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  5. I wonder how many MPs have been approached already (to take over this Bill) and what they have said...

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  6. Anonymous said...
    "I wonder how many MPs have been approached already (to take over this Bill) and what they have said.."

    We'll be approaching MPs to find one who'll support it from Monday. Parliament's in recess at the moment.

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  7. I’m glad there’s a clause dealing with the punishment of those who try to make nuisance accusations: that should help convince people that the act won’t unnecessarily disrupt the running of the country.

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  8. Looks good. Couple of thoughts though.

    1. I'm the last one to want to add a loophole, and I'm sure a combination of the points under S3. would cover this, but I think a lot of people would have a problem with convicting MPs on their promises or forecasts. If the dude was lying through his/her teeth or intentionally 'misread' the indicators, then by all means, but if (s)he can prove that unforeseen circumstances lead to the lapse, that should be enough to find innocence. As I said, points 2 and 5 basically cover this, but it might be worth stating explicitly to assure people that the bill won't hamstring government either.

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  9. PS. I worry about the National Security clause.

    "It was in the interests of National Security" seems a bit too conveniently open to interpretation.

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  10. Dead_elves - I agree with your concerns on the National Security clause: I can’t quite decide if its vagueness is good or bad. I mean, on the one hand, there might be valid reasons to withhold information other than matters of National Security per se (eg trying to prevent a devaluation of the pound or other economic matters), but on the other hand, it does sound rather open to manipulation.

    Also, is it a defence if the MP believed he was acting in the interest of National Security, but was later proved to have been wrong (or misled)? Or does that defence only hold if the action can be proved to have successfully protected the nation?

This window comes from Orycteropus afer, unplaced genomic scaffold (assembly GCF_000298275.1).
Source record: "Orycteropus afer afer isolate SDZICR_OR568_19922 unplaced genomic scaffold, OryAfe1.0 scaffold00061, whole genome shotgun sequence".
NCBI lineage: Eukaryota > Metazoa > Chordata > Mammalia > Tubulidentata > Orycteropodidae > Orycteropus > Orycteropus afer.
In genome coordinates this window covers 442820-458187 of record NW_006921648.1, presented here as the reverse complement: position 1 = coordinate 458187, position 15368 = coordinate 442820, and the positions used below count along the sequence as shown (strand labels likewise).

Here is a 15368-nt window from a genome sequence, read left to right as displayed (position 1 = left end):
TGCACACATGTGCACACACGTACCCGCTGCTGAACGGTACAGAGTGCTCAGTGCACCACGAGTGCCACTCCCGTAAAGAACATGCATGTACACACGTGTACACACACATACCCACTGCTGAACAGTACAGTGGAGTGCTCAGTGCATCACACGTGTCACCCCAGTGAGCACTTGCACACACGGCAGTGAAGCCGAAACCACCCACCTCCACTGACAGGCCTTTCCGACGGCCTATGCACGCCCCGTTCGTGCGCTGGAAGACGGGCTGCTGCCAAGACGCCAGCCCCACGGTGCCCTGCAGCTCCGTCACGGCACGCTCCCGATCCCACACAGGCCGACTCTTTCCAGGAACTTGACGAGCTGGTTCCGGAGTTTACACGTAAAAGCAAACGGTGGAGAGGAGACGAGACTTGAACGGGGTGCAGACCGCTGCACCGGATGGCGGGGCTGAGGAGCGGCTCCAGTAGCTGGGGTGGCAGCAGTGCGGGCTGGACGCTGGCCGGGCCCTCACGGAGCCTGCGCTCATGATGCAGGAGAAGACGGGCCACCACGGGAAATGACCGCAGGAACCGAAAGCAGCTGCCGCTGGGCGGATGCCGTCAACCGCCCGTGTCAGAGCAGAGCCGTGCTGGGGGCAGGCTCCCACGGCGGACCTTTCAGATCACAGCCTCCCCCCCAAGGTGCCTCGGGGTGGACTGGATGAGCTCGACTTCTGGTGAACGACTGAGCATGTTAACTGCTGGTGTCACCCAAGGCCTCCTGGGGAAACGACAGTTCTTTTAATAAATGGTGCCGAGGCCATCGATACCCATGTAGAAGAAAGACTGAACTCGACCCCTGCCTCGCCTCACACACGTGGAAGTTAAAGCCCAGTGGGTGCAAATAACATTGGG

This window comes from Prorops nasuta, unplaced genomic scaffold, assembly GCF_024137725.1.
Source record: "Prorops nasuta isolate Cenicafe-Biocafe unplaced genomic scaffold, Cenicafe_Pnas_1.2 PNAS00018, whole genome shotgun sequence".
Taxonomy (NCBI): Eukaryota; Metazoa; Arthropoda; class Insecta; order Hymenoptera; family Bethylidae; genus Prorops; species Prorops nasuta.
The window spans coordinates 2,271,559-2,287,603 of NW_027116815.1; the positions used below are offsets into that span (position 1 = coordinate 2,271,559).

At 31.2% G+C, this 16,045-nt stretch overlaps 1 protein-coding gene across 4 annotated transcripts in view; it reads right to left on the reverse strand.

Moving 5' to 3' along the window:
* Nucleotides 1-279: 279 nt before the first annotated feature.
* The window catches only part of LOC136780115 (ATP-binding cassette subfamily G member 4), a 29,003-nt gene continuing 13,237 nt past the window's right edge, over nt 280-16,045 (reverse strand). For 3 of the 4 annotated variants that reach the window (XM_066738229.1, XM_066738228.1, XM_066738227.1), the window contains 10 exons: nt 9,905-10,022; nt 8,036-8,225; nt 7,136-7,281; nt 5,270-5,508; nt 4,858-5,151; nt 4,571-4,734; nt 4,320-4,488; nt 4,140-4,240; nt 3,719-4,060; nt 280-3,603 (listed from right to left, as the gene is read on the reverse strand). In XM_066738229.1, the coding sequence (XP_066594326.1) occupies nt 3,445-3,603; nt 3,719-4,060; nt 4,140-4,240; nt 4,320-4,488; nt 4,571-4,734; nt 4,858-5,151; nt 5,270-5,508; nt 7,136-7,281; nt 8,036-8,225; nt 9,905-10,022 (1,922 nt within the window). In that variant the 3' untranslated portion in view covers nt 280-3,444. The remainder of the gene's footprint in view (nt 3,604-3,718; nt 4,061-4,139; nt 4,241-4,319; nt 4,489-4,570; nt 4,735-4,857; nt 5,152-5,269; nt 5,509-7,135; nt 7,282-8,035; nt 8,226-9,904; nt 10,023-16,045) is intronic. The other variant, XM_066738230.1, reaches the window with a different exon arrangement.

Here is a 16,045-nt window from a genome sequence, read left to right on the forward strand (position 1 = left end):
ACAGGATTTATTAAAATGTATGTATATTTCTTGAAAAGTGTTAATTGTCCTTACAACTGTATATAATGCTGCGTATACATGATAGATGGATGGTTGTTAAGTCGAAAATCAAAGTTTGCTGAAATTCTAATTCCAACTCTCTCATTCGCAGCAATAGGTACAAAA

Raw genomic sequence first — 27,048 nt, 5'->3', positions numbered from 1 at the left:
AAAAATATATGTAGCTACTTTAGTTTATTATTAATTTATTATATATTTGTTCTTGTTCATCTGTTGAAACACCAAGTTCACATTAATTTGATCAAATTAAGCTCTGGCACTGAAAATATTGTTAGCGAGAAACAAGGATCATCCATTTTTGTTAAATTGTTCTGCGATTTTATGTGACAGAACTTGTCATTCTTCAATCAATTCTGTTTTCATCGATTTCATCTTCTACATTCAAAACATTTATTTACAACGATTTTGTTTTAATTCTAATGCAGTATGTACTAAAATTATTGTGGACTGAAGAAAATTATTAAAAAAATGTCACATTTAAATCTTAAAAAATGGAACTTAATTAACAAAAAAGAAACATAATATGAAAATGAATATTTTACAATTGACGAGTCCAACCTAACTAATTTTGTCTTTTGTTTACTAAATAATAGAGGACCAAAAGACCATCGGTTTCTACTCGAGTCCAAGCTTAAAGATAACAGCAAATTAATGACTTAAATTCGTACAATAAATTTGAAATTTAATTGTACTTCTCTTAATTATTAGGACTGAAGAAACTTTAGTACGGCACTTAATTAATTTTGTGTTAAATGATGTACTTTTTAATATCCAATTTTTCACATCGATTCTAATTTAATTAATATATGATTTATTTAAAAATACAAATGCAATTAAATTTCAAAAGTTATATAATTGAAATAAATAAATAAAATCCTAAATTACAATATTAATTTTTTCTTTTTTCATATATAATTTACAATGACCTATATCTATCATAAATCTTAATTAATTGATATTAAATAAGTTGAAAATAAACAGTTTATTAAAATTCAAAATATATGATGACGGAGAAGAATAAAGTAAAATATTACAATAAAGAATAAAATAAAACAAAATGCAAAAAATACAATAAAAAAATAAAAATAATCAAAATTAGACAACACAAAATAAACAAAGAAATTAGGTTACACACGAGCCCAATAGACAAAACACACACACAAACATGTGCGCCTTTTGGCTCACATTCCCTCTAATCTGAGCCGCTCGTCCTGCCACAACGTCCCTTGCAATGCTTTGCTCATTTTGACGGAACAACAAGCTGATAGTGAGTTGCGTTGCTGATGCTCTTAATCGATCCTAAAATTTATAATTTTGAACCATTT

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  11. OK, so how 'bout this...

    http://uk.news.yahoo.com/15022007/325/mps-slam-failure-meet-transport-targets.html

    Do they get prosecuted under this one ?

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  12. yumyum - I think this would probably fall more under mismanagement than misrepresentation. While I feel we should be able to remove MPs for that as well, I think one would need a separate law dealing with that. This act specifically deals with dishonesty.

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  13. Just one suggestion. For this Bill to work, you would need to remove the inconsistency with regard to the mens rea required to constitute the offence. Section 1 states the offence may be committed "recklessly or with intent to deceive", whereas in Section 3.2 lack of intent to deceive can be a defence, effectively excluding the possibility of a conviction for recklessness. So, which is it? Intent or recklessness? A choice needs to be made...

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  14. I would suggest an amendment to S5: “to be disqualified forthwith from being elected to stand as a representative of the people, whether elected or otherwise.”

    Surely it would better read: “to be disqualified forthwith from standing as a representative of the people, whether elected or otherwise”.

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  15. You might be advised to remove that specific punishment clause altogether. It allows your opponents to charge you with being undemocratic: if a politician is found guilty and punished, but later reforms (persuading the public that he is now fit to represent them once again), why should he not be free to run for election? A lifelong ban on taking public office seems a bit harsh…